Dawoud Rajiha

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Dawoud Rajiha
Dawoud-Rajiha.jpeg
Minister of Defense
In office
8 August 2011 – 18 July 2012
President Bashar al-Assad
Prime Minister Adel Safar
Riyad Hijab
Deputy Assef Shawkat
Preceded by Ali Habib Mahmud
Succeeded by Fahd Jassem al-Freij
Chief of Army Staff
In office
3 June 2009 – 8 August 2011
President Bashar al-Assad
Minister Ali Habib Mahmud
Preceded by Ali Habib Mahmud
Succeeded by Fahd Jassem al-Freij
Personal details
Born Dawoud Abdallah Rajiha
1947
Damascus, Syria
Died 18 July 2012(2012-07-18) (aged 65)
Damascus, Syria
Political party Syrian Regional Branch of the Arab Socialist Ba'ath Party
Religion Greek Orthodox Christianity
Military service
Allegiance  Syria
Service/branch Syrian Arab Army
Years of service 1967–2012
Rank Syria-Feriq Awal.jpg Colonel General
Unit 3rd Armoured Division, Artillery
Battles/wars Yom Kippur War
Islamic uprising in Syria
Syrian occupation of Lebanon
1982 Lebanon War
Gulf War
Syrian civil war

Dawoud Abdallah Rajiha (Arabic: داود راجحة‎‎; 1947 – 18 July 2012), forename sometimes transliterated Dawood or Daoud, surname sometimes transliterated Rajha, was the Syrian minister of defense from 2011 to July 2012 when he was assassinated along with other senior military officers by armed opposition forces during the country's Civil War. From 2009 to 2011, Rajiha served as chief of staff of the Syrian Army.

Early life[edit]

Rajiha, a Greek Orthodox, was born in Damascus in 1947.[1][2] A specialist in artillery, he graduated from Syria's military academy in 1967.[1]

Military education[edit]

Dawoud Abdallah Rajiha attended different courses and a higher military education:

  • Bachelor in Military Sciences, Field Artillery Officer, Syrian Military Academy
  • Staff Course
  • General Command and Staff Course
  • Higher Staff Course (War Course)

Career[edit]

Rajiha attained the rank of major general in 1998 and was appointed as the Syrian Army's deputy chief of staff six years later, in 2004.[3] In 2005, he received a promotion to the rank of general called Imad (a rank in the Syrian armed forces between major general and lieutenant general).[4] When Ali Habib Mahmud was named to head the ministry of defense in 2009, Rajiha was given the position of army chief of staff.[4] He held this position in 2011, when the Syrian civil war began. On 8 August 2011, he was chosen by President Bashar al-Assad to replace Mahmud as minister of defense.[1][2]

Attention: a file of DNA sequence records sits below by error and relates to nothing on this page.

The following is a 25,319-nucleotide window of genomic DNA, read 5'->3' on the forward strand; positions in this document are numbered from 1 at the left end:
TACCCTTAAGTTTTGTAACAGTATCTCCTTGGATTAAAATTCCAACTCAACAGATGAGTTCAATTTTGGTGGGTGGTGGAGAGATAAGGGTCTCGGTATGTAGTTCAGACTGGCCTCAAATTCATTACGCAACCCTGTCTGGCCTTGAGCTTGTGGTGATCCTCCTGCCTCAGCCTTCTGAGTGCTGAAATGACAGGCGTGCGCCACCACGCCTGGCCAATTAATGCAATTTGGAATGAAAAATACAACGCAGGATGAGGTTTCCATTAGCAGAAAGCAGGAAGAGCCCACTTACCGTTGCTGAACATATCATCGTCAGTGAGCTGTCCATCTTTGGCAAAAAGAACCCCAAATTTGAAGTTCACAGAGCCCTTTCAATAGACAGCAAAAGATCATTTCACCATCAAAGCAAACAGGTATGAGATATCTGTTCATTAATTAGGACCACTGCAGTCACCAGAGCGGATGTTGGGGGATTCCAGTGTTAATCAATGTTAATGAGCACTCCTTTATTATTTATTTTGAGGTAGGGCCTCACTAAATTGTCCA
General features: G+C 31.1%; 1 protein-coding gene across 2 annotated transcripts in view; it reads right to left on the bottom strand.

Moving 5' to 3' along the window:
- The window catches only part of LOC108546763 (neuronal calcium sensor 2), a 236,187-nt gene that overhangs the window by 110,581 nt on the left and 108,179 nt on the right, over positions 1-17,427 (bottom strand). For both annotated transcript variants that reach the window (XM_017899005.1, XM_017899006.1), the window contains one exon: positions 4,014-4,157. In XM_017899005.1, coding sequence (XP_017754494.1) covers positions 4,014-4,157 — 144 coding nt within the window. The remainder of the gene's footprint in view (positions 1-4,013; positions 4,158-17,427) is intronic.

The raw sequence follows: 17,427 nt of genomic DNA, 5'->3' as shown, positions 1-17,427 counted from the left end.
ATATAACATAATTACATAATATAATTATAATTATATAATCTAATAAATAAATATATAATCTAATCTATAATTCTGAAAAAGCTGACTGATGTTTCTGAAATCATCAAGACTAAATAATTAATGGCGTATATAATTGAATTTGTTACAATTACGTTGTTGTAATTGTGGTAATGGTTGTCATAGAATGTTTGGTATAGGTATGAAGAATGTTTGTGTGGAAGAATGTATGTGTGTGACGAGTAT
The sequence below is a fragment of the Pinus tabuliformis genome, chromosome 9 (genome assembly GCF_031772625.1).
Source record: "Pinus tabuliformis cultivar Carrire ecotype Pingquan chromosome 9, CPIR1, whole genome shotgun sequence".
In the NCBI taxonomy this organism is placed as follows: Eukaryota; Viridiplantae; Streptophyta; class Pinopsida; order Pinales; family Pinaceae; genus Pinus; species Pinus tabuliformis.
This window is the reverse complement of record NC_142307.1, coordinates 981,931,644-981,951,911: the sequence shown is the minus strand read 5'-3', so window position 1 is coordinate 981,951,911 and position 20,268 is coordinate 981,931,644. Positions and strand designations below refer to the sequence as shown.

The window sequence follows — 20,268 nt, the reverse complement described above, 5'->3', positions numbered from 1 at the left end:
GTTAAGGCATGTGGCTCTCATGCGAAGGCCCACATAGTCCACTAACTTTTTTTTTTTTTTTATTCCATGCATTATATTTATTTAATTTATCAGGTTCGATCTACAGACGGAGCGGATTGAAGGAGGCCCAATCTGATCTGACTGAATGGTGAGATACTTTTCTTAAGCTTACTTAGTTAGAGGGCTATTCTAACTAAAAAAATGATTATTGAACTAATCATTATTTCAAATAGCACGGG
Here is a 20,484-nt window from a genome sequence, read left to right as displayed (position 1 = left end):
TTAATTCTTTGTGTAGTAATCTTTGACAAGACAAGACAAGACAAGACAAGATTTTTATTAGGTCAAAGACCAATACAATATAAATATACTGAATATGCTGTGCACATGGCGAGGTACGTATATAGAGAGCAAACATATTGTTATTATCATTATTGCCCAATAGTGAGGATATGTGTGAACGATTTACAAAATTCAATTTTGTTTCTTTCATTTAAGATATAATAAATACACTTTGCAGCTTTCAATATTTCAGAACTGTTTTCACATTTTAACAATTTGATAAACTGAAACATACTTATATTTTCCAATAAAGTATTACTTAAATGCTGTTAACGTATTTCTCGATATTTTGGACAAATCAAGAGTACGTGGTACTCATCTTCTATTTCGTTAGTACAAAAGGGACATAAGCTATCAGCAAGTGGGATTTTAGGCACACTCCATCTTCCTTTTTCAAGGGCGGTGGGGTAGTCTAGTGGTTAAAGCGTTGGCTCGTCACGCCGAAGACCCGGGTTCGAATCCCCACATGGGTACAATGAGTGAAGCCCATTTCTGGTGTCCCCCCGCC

Sanctions[edit]

Rajiha was sanctioned by the United States in March 2012 due to his loyalty to the Assad regime.[5]

Rumored death[edit]

On 20 May 2012, the Damascus council of the Free Syrian Army, among the rebel organizations opposed to the Assad government, alleged that it had assassinated Rajiha and the seven other members of the government's military crisis unit. It was since proven that the allegations were false and were rebels propaganda. Members of the unit, including former minister of defense Hasan Turkmani, were shown on Syrian television to be alive, and the rebels later stated that only Rajiha's deputy, General Assef Shawkat, and a second official who was not named. Shawkat, the brother-in-law of President Assad, was later shown to have survived, as well.[6][7][8] In June 2012, the matter of Rajiha's alleged death was permanently resolved when it was confirmed that he remained Assad's defense minister in the newly formed cabinet.[9]